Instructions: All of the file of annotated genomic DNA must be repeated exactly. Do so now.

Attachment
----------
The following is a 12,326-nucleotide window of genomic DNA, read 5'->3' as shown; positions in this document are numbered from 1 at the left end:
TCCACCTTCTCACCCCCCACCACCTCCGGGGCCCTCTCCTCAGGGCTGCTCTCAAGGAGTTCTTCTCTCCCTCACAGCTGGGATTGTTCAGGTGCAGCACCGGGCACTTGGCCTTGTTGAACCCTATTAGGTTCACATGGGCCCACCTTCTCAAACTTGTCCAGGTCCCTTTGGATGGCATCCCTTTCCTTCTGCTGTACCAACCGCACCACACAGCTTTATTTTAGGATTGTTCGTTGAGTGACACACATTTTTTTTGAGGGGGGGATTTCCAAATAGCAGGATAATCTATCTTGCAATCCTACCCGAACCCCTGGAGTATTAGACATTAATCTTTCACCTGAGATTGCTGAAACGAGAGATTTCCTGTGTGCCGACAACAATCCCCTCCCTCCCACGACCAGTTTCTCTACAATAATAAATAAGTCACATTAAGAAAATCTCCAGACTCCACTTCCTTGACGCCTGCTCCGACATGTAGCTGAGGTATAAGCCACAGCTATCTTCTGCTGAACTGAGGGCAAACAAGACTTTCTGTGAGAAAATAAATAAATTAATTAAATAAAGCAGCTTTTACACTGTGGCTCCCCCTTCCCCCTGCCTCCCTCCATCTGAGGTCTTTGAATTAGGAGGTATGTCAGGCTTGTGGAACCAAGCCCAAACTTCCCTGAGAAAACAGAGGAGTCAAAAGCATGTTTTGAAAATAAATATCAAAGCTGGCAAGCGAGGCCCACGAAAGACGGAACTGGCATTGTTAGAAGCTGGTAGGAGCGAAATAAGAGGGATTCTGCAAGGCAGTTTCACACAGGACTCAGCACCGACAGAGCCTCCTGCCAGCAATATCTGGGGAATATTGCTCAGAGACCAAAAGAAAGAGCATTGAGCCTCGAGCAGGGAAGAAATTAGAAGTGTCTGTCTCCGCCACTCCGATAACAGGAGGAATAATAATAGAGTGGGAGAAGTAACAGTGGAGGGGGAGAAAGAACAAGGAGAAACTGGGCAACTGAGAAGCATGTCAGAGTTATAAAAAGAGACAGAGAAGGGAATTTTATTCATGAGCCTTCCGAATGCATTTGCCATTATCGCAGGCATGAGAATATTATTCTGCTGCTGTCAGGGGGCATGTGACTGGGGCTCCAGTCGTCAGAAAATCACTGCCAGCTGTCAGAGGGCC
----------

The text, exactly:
The following is a 12,326-nucleotide window of genomic DNA, read 5'->3' as shown; positions in this document are numbered from 1 at the left end:
TCCACCTTCTCACCCCCCACCACCTCCGGGGCCCTCTCCTCAGGGCTGCTCTCAAGGAGTTCTTCTCTCCCTCACAGCTGGGATTGTTCAGGTGCAGCACCGGGCACTTGGCCTTGTTGAACCCTATTAGGTTCACATGGGCCCACCTTCTCAAACTTGTCCAGGTCCCTTTGGATGGCATCCCTTTCCTTCTGCTGTACCAACCGCACCACACAGCTTTATTTTAGGATTGTTCGTTGAGTGACACACATTTTTTTTGAGGGGGGGATTTCCAAATAGCAGGATAATCTATCTTGCAATCCTACCCGAACCCCTGGAGTATTAGACATTAATCTTTCACCTGAGATTGCTGAAACGAGAGATTTCCTGTGTGCCGACAACAATCCCCTCCCTCCCACGACCAGTTTCTCTACAATAATAAATAAGTCACATTAAGAAAATCTCCAGACTCCACTTCCTTGACGCCTGCTCCGACATGTAGCTGAGGTATAAGCCACAGCTATCTTCTGCTGAACTGAGGGCAAACAAGACTTTCTGTGAGAAAATAAATAAATTAATTAAATAAAGCAGCTTTTACACTGTGGCTCCCCCTTCCCCCTGCCTCCCTCCATCTGAGGTCTTTGAATTAGGAGGTATGTCAGGCTTGTGGAACCAAGCCCAAACTTCCCTGAGAAAACAGAGGAGTCAAAAGCATGTTTTGAAAATAAATATCAAAGCTGGCAAGCGAGGCCCACGAAAGACGGAACTGGCATTGTTAGAAGCTGGTAGGAGCGAAATAAGAGGGATTCTGCAAGGCAGTTTCACACAGGACTCAGCACCGACAGAGCCTCCTGCCAGCAATATCTGGGGAATATTGCTCAGAGACCAAAAGAAAGAGCATTGAGCCTCGAGCAGGGAAGAAATTAGAAGTGTCTGTCTCCGCCACTCCGATAACAGGAGGAATAATAATAGAGTGGGAGAAGTAACAGTGGAGGGGGAGAAAGAACAAGGAGAAACTGGGCAACTGAGAAGCATGTCAGAGTTATAAAAAGAGACAGAGAAGGGAATTTTATTCATGAGCCTTCCGAATGCATTTGCCATTATCGCAGGCATGAGAATATTATTCTGCTGCTGTCAGGGGGCATGTGACTGGGGCTCCAGTCGTCAGAAAATCACTGCCAGCTGTCAGAGGGCC